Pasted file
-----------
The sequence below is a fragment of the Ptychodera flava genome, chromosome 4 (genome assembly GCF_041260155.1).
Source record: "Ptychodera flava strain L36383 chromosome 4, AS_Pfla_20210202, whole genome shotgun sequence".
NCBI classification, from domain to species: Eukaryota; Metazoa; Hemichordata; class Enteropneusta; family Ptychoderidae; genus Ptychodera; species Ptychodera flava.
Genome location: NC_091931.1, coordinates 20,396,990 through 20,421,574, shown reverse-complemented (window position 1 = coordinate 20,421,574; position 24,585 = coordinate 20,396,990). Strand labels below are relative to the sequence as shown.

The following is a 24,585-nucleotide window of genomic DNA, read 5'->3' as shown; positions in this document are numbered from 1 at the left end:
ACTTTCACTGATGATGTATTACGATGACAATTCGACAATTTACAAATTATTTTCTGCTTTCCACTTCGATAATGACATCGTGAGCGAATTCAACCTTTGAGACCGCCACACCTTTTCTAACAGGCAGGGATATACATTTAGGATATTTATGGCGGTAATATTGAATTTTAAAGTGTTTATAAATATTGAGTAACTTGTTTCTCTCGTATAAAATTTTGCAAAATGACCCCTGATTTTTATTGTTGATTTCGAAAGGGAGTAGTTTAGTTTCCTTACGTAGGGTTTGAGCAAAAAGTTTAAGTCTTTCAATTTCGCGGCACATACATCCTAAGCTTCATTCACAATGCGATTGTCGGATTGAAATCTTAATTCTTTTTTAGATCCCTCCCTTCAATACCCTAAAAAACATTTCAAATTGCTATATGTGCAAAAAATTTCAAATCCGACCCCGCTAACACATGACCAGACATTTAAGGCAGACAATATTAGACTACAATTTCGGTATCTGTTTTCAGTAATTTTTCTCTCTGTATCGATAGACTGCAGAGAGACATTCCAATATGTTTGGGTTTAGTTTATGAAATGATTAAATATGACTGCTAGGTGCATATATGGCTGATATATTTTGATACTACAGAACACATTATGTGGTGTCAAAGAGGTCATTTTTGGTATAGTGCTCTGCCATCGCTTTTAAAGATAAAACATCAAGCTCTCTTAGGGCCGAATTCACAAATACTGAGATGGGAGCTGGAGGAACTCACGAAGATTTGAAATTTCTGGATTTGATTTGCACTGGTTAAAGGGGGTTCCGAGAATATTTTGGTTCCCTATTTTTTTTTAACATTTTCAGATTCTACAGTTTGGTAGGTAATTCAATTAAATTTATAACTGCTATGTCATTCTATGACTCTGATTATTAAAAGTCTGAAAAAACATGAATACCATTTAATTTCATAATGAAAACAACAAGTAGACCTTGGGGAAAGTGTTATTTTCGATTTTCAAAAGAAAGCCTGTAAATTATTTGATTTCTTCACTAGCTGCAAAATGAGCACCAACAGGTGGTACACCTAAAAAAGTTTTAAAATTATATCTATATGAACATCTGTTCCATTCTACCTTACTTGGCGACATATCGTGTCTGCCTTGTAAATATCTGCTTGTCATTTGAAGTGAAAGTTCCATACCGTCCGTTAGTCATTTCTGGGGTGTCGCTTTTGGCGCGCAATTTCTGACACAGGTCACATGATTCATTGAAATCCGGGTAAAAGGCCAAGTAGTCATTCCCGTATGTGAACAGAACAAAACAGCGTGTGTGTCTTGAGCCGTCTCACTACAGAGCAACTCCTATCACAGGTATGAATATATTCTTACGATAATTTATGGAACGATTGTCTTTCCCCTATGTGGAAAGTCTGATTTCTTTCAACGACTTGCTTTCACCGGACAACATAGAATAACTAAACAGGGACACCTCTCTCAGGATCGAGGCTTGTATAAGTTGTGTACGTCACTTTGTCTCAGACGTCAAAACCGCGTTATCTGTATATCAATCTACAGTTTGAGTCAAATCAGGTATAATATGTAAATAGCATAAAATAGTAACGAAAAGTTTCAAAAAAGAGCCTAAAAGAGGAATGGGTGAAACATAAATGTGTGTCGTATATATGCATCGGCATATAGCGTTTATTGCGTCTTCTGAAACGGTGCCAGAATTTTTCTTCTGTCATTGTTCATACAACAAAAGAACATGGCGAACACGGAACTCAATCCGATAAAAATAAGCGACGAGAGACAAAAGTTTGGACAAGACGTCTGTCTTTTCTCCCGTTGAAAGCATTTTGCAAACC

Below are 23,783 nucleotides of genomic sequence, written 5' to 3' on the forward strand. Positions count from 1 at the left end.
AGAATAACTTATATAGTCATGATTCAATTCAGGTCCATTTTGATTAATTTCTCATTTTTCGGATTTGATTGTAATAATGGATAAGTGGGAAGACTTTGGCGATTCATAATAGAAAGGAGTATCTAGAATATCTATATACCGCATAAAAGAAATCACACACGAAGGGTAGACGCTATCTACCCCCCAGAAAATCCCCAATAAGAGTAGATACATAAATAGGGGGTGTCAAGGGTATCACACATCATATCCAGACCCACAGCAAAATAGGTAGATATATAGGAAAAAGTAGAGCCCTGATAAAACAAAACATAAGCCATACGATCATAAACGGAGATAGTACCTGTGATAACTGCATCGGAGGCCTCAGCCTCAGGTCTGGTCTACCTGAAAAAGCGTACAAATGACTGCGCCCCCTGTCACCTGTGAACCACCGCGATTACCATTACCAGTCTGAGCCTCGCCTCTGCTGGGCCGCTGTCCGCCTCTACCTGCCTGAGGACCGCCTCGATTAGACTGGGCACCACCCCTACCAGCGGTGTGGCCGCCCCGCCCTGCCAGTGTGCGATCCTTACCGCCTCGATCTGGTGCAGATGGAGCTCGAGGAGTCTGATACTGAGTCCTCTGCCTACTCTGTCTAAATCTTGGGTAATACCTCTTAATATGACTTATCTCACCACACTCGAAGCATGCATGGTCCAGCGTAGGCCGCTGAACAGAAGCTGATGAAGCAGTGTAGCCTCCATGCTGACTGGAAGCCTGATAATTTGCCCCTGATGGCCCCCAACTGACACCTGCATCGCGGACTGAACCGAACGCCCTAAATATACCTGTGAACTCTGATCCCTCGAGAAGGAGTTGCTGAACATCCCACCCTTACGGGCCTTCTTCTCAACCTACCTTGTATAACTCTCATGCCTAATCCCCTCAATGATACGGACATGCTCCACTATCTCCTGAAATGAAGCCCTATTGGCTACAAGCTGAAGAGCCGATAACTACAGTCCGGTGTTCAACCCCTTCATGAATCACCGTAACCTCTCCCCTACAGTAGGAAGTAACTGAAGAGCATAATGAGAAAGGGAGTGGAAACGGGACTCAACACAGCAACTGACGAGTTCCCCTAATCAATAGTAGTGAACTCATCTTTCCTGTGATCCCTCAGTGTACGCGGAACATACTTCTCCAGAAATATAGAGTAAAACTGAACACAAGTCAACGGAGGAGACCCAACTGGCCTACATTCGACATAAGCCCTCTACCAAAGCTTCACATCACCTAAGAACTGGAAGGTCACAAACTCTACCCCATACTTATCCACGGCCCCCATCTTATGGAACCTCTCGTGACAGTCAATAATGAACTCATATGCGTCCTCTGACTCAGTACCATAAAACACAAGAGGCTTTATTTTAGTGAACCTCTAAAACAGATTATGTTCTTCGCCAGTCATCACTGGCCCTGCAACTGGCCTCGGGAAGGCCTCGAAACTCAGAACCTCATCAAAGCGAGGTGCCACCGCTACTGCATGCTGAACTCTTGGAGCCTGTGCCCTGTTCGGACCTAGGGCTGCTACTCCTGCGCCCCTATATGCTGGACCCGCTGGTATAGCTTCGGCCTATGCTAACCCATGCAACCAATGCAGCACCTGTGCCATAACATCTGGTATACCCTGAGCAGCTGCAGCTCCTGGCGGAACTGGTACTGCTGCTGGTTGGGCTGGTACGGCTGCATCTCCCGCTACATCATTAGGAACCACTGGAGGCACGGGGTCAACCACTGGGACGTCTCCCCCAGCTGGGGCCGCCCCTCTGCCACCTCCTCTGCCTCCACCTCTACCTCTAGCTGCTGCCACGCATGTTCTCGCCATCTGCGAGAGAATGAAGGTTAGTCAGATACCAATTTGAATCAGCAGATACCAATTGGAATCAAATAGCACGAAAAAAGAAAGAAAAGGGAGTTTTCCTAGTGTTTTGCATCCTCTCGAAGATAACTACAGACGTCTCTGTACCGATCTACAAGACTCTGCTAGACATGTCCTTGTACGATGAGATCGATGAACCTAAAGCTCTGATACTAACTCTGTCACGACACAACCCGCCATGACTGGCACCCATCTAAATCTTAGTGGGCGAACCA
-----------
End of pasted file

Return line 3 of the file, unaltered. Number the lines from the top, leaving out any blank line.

NCBI classification, from domain to species: Eukaryota; Metazoa; Hemichordata; class Enteropneusta; family Ptychoderidae; genus Ptychodera; species Ptychodera flava.